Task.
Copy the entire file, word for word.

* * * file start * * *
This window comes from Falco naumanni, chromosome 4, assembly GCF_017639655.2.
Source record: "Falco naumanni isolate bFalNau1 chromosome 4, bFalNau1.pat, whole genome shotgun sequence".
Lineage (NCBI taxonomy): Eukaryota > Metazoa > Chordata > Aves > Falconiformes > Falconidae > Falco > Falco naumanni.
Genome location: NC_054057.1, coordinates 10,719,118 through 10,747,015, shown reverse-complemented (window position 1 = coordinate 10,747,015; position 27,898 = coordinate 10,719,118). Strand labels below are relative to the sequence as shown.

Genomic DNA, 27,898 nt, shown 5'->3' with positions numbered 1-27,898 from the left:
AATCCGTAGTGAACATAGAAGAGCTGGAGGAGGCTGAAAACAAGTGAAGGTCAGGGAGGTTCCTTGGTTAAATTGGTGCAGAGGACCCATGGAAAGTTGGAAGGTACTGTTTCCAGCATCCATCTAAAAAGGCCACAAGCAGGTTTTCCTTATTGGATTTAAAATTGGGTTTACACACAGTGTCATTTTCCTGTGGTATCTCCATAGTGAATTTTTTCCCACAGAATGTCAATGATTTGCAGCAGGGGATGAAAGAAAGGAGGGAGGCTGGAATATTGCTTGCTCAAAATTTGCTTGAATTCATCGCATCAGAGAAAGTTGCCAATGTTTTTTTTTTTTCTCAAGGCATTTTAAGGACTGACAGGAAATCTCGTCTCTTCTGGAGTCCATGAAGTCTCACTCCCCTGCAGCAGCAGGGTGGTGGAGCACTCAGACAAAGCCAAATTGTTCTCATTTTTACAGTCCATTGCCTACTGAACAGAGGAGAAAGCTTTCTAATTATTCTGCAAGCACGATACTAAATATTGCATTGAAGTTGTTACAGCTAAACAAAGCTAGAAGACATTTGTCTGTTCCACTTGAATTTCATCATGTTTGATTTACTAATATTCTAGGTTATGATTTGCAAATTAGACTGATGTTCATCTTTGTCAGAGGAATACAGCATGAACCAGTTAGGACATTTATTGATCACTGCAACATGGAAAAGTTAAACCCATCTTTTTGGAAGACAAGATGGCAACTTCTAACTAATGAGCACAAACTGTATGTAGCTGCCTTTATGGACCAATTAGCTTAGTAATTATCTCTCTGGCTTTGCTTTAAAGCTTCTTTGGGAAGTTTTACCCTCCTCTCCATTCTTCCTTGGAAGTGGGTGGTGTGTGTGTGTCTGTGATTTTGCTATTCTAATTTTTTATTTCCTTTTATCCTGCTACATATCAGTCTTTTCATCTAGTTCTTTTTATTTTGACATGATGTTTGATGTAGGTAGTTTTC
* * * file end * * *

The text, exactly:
This window comes from Falco naumanni, chromosome 4, assembly GCF_017639655.2.
Source record: "Falco naumanni isolate bFalNau1 chromosome 4, bFalNau1.pat, whole genome shotgun sequence".
Lineage (NCBI taxonomy): Eukaryota > Metazoa > Chordata > Aves > Falconiformes > Falconidae > Falco > Falco naumanni.
Genome location: NC_054057.1, coordinates 10,719,118 through 10,747,015, shown reverse-complemented (window position 1 = coordinate 10,747,015; position 27,898 = coordinate 10,719,118). Strand labels below are relative to the sequence as shown.

Genomic DNA, 27,898 nt, shown 5'->3' with positions numbered 1-27,898 from the left:
AATCCGTAGTGAACATAGAAGAGCTGGAGGAGGCTGAAAACAAGTGAAGGTCAGGGAGGTTCCTTGGTTAAATTGGTGCAGAGGACCCATGGAAAGTTGGAAGGTACTGTTTCCAGCATCCATCTAAAAAGGCCACAAGCAGGTTTTCCTTATTGGATTTAAAATTGGGTTTACACACAGTGTCATTTTCCTGTGGTATCTCCATAGTGAATTTTTTCCCACAGAATGTCAATGATTTGCAGCAGGGGATGAAAGAAAGGAGGGAGGCTGGAATATTGCTTGCTCAAAATTTGCTTGAATTCATCGCATCAGAGAAAGTTGCCAATGTTTTTTTTTTTTCTCAAGGCATTTTAAGGACTGACAGGAAATCTCGTCTCTTCTGGAGTCCATGAAGTCTCACTCCCCTGCAGCAGCAGGGTGGTGGAGCACTCAGACAAAGCCAAATTGTTCTCATTTTTACAGTCCATTGCCTACTGAACAGAGGAGAAAGCTTTCTAATTATTCTGCAAGCACGATACTAAATATTGCATTGAAGTTGTTACAGCTAAACAAAGCTAGAAGACATTTGTCTGTTCCACTTGAATTTCATCATGTTTGATTTACTAATATTCTAGGTTATGATTTGCAAATTAGACTGATGTTCATCTTTGTCAGAGGAATACAGCATGAACCAGTTAGGACATTTATTGATCACTGCAACATGGAAAAGTTAAACCCATCTTTTTGGAAGACAAGATGGCAACTTCTAACTAATGAGCACAAACTGTATGTAGCTGCCTTTATGGACCAATTAGCTTAGTAATTATCTCTCTGGCTTTGCTTTAAAGCTTCTTTGGGAAGTTTTACCCTCCTCTCCATTCTTCCTTGGAAGTGGGTGGTGTGTGTGTGTCTGTGATTTTGCTATTCTAATTTTTTATTTCCTTTTATCCTGCTACATATCAGTCTTTTCATCTAGTTCTTTTTATTTTGACATGATGTTTGATGTAGGTAGTTTTC